Ras signaling is critical for many developmental processes and requires the precise coordination of interactions among multiple downstream components. One mechanism by which this regulation is achieved is through the use of scaffolding molecules that coordinate the assembly of multimolecular complexes. Recently, the scaffolding molecule kinase suppressor of Ras (KSR) was isolated in genetic screens as a modifier of Ras signaling, although its contribution to regulating Ras-mediated activation of its different downstream effectors is not well understood. We have analyzed the role of KSR in linking Ras to the ERK cascade during positive selection. Our results demonstrate that KSR overexpression interferes with T cell development, an effect that requires the direct interaction between KSR and MEK. This functional effect correlates with the ability of KSR to uncouple Ras from the ERK cascade when overexpressed.
Ras and its effectors are important during T cell development in the thymus. In particular, several lines of evidence indicate the requirement for the Ras/Raf/MEK/ERK pathway in directing positive selection, the transition that a small percentage of immature double-positive (DP2; CD4+CD8+) cells undergo to become either mature CD4 single-positive (CD4+ SP), or mature CD8 SP cells (CD8+ SP) (1). The expression of dominant-negative forms of either Ras or MEK in transgenic animals inhibits the generation of mature single-positive thymocytes due to a specific blockade in positive selection (2, 3). Furthermore, ERK1 null mutant animals exhibit similar defects in thymocyte maturation, and the inhibition of ERK activity with chemical inhibitors is sufficient to block positive selection in a fetal thymic organ culture assay (4, 5).
The Ras signaling cascade is essential for many growth and developmental processes. One well-characterized pathway through which Ras mediates its effects is via the sequential activation of the cytoplasmic kinases Raf, MEK, and ERK (6). Upon Ras signaling, membrane-localized Raf is activated. Activated Raf then phosphorylates and activates MEK, which in turn phosphorylates and activates the MAPK, ERK. However, the regulation of the interactions among these effectors is not completely understood. Furthermore, Ras also uses other downstream effector pathways to elicit its multiple effects (7, 8). A central and not well-characterized aspect of Ras signaling concerns how the multiple downstream effector pathways are coordinately activated to induce highly specific effects.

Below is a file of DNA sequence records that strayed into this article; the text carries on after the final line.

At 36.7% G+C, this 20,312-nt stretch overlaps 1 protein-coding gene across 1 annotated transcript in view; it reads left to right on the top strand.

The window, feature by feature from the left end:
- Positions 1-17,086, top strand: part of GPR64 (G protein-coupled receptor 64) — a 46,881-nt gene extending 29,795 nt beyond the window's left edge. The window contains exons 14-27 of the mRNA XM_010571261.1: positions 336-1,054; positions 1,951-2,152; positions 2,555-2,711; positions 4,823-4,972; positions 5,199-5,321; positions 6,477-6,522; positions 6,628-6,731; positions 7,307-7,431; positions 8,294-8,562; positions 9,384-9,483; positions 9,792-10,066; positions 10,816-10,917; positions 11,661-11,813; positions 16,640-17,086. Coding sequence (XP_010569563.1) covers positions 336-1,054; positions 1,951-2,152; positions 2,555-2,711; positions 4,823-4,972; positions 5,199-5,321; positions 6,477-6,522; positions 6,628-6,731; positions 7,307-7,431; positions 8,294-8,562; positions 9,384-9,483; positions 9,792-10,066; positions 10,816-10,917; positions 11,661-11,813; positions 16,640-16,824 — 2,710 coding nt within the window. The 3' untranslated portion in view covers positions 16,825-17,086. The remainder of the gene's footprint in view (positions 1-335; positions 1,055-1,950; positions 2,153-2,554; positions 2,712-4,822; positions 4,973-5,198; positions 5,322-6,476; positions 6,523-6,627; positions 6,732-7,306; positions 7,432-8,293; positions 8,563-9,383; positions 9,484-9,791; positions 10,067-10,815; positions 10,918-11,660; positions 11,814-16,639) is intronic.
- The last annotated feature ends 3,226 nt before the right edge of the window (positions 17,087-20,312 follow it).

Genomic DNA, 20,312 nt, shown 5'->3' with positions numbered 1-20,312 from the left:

One mechanism that is used to activate specific signaling pathways among closely related molecules involves scaffolding molecules. Scaffolding molecules selectively bind multiple molecular components and specifically enhance signaling by these molecules by facilitating their association with appropriate components and/or by reducing nonproductive interactions (9, 10). Although scaffolding molecules have been well documented in yeast, only recently has it been shown in mammalian cells that molecules such as JNK-interacting protein 1 and MEK partner 1 are used as scaffolds to enhance signaling through the MAPKs JNK and ERK, respectively (11, 12, 13, 14).
Kinase suppressor of Ras (KSR) was initially identified as a positive regulator of Ras signaling in genetic screens performed in Caenorhabditis elegans and Drosophila melanogaster (15, 16, 17), and homologous proteins were discovered in mammals (15). The protein sequence of KSR is most similar to Raf, with the highest homology corresponding to the kinase domains. However, the necessity of the putative kinase domain for KSR function is unclear (18). Epistasis studies suggest that KSR functions either in parallel to, or downstream of Raf (15). KSR is constitutively associated with MEK1 and 2 and can directly interact with ERK1 and 2 (19, 20, 21, 22, 23, 24, 25). KSR is also able to interact with Raf as well as other signaling molecules such as 14-3-3 (21, 22, 25, 26, 27). Association with 14-3-3 may be important for the negative regulation of KSR activity because this interaction prevents KSR membrane translocation (28, 29).